“What does magnesium do in the body?” I asked Nitty-Gritty.
“What does it do outside the body?” he answered my question with a question. “Find out what it does outside the body, and you’ll know what it does inside the body.”
That statement kick-started me thumbing through every encyclopedia I could get my hands on, starting at actinium and ending at zirconium.
I also studied dozens of books on the subject, including those by Isaac Asimov (dated now) …
The Search for the Elements, 1962
The World of Carbon, 1962
The World of Nitrogen, 1958
Now — thanks to the internet — THE SKY’S THE LIMIT !!!!!
February 24, 2017 @ 12:43 pm sebastian
a lot of homeopathic papers on the elements start with the history and technical uses of the element in question, usually painting quite a holistic picture. i will keep this in mind!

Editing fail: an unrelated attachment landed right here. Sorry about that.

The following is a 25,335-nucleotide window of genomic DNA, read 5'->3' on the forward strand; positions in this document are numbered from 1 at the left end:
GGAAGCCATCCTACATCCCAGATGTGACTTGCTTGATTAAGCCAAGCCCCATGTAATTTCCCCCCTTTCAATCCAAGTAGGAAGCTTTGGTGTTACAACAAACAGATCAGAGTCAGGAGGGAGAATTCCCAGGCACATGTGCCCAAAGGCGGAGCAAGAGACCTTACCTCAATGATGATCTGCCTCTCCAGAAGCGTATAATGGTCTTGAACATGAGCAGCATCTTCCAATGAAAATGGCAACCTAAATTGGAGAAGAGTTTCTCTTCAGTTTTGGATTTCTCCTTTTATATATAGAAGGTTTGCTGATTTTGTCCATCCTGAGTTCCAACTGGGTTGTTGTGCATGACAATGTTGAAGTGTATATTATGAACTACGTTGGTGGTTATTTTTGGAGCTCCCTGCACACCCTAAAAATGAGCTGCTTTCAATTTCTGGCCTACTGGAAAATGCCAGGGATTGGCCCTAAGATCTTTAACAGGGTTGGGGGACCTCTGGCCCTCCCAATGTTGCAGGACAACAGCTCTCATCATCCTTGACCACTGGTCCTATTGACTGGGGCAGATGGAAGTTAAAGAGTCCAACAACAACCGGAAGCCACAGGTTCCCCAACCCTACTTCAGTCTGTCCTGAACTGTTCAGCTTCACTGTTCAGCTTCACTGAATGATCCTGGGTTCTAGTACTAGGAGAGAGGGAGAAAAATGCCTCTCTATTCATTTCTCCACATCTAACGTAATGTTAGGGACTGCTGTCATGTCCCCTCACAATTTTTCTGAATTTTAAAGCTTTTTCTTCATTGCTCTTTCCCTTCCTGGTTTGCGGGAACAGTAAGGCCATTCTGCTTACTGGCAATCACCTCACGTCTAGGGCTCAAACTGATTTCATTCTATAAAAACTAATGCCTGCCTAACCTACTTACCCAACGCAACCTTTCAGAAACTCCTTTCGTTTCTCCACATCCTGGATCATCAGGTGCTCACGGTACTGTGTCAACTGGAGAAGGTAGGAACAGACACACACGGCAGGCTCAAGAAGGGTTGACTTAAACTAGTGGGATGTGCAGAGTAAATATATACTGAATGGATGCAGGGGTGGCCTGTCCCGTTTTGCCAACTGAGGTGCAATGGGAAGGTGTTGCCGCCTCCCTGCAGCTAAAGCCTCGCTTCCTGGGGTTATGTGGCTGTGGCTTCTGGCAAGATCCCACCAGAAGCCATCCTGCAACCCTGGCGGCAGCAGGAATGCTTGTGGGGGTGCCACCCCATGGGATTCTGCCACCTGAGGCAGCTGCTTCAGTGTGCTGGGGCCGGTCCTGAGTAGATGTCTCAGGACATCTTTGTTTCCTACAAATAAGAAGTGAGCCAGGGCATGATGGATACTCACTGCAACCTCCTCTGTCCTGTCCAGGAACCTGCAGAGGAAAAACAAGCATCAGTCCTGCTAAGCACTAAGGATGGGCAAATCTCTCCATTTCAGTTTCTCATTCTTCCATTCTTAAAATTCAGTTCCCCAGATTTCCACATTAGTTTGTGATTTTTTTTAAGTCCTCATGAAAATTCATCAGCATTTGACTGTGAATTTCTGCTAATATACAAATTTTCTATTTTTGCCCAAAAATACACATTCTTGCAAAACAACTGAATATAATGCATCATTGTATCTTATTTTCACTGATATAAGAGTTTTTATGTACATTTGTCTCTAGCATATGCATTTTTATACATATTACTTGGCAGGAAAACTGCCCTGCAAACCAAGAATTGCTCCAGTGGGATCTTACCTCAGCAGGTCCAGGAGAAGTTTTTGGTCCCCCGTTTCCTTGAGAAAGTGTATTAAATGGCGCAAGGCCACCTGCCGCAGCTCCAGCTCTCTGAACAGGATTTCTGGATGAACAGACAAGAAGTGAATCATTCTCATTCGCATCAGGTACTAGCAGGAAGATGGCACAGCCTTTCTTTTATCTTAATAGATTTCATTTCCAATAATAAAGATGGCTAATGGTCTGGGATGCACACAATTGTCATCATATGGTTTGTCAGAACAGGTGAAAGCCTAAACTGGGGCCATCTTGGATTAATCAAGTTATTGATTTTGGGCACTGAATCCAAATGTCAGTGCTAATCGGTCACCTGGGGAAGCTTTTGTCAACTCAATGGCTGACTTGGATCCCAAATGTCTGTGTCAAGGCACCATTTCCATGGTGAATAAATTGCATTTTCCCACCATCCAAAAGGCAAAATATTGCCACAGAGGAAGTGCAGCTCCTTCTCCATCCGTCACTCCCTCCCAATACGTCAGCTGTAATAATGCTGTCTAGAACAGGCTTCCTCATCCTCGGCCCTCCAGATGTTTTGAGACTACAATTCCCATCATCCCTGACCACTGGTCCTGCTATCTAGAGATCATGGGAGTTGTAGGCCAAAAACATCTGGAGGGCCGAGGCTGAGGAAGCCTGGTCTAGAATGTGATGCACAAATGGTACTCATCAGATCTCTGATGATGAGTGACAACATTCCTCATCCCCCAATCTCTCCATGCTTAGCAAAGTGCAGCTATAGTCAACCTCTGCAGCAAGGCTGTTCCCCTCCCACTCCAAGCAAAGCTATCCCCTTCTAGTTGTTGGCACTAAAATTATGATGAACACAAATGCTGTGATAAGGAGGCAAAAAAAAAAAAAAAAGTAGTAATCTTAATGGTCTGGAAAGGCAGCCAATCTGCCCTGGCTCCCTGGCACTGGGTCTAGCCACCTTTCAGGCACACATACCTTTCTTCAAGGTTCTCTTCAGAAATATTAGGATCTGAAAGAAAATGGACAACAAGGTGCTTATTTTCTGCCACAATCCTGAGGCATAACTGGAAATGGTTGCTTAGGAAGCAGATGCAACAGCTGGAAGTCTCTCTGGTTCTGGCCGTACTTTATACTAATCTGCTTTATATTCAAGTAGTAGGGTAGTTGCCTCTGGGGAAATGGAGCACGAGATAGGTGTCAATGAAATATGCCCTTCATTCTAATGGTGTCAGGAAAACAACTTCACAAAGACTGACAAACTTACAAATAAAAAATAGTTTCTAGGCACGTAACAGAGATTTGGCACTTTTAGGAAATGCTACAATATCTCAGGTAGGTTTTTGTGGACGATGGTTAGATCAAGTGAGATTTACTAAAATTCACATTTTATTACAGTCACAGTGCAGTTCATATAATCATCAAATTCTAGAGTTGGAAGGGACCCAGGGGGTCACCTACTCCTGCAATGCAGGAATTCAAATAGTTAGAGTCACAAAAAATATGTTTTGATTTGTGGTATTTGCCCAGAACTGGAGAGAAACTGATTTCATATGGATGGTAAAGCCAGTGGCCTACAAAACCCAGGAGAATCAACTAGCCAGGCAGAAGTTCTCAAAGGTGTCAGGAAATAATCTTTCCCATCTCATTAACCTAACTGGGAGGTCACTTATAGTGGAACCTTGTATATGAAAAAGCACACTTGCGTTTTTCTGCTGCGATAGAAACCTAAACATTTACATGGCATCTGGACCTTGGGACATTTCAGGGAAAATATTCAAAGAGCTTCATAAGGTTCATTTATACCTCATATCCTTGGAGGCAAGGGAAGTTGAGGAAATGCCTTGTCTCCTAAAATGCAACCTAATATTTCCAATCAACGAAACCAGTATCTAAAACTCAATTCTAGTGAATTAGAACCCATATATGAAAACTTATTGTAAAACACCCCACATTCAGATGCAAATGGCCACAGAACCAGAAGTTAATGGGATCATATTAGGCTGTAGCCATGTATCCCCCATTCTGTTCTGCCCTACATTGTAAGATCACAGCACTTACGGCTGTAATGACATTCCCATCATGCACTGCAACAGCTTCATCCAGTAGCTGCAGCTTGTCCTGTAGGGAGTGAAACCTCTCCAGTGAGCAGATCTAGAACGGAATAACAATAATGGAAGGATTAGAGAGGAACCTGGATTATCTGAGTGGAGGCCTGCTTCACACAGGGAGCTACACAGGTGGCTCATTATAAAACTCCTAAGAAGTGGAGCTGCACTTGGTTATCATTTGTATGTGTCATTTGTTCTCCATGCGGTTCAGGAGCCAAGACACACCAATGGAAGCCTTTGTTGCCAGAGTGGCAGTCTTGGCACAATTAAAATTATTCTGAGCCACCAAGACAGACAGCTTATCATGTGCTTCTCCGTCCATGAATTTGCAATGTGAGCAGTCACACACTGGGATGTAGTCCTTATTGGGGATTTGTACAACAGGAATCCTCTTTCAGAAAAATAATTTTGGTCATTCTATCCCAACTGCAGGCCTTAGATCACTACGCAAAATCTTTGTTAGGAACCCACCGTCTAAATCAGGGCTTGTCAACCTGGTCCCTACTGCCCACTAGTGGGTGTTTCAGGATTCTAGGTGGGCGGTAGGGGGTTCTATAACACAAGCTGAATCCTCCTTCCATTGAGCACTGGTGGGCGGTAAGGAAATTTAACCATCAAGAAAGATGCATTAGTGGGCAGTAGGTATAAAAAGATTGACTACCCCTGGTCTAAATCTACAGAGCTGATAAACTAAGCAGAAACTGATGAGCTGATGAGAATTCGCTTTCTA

magnesium in it’s pure form is pretty reactive (enzyme booster in the body!) while the personality seems to be a pacifist (while it supposedly reduces defensive aggressive behaviour [antagonism to the constrictive effect of calcium?] it increases offensive aggressive behaviour though). it’s effect as a laxative and relaxant is probably a lot of cacao’s health boost i believe! haha.
February 25, 2017 @ 10:10 pm Atom
Re: magnesium in it’s pure form is pretty reactive
As without, so within. Magnesium in flashbulbs tells a lot about its use in the body. :)